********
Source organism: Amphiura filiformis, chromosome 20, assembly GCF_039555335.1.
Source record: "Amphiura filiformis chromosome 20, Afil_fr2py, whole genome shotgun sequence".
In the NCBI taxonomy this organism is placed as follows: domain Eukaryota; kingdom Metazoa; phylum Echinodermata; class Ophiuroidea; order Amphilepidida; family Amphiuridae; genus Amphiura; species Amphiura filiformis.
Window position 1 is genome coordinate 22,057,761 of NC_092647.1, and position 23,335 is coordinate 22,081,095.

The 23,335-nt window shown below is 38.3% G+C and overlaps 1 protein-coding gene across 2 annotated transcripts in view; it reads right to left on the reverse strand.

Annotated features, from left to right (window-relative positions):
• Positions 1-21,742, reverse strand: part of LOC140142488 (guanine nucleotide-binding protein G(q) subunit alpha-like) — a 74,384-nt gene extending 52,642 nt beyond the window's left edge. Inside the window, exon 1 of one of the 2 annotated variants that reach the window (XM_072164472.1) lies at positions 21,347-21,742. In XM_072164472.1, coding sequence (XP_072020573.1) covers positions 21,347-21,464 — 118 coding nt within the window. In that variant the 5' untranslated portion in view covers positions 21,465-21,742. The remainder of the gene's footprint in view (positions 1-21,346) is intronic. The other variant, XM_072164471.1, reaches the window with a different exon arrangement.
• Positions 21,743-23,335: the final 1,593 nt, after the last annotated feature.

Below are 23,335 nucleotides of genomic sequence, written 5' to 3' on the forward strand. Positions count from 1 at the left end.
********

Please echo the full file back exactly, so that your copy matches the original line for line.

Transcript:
Source organism: Amphiura filiformis, chromosome 20, assembly GCF_039555335.1.
Source record: "Amphiura filiformis chromosome 20, Afil_fr2py, whole genome shotgun sequence".
In the NCBI taxonomy this organism is placed as follows: domain Eukaryota; kingdom Metazoa; phylum Echinodermata; class Ophiuroidea; order Amphilepidida; family Amphiuridae; genus Amphiura; species Amphiura filiformis.
Window position 1 is genome coordinate 22,057,761 of NC_092647.1, and position 23,335 is coordinate 22,081,095.

The 23,335-nt window shown below is 38.3% G+C and overlaps 1 protein-coding gene across 2 annotated transcripts in view; it reads right to left on the reverse strand.

Annotated features, from left to right (window-relative positions):
• Positions 1-21,742, reverse strand: part of LOC140142488 (guanine nucleotide-binding protein G(q) subunit alpha-like) — a 74,384-nt gene extending 52,642 nt beyond the window's left edge. Inside the window, exon 1 of one of the 2 annotated variants that reach the window (XM_072164472.1) lies at positions 21,347-21,742. In XM_072164472.1, coding sequence (XP_072020573.1) covers positions 21,347-21,464 — 118 coding nt within the window. In that variant the 5' untranslated portion in view covers positions 21,465-21,742. The remainder of the gene's footprint in view (positions 1-21,346) is intronic. The other variant, XM_072164471.1, reaches the window with a different exon arrangement.
• Positions 21,743-23,335: the final 1,593 nt, after the last annotated feature.

Below are 23,335 nucleotides of genomic sequence, written 5' to 3' on the forward strand. Positions count from 1 at the left end.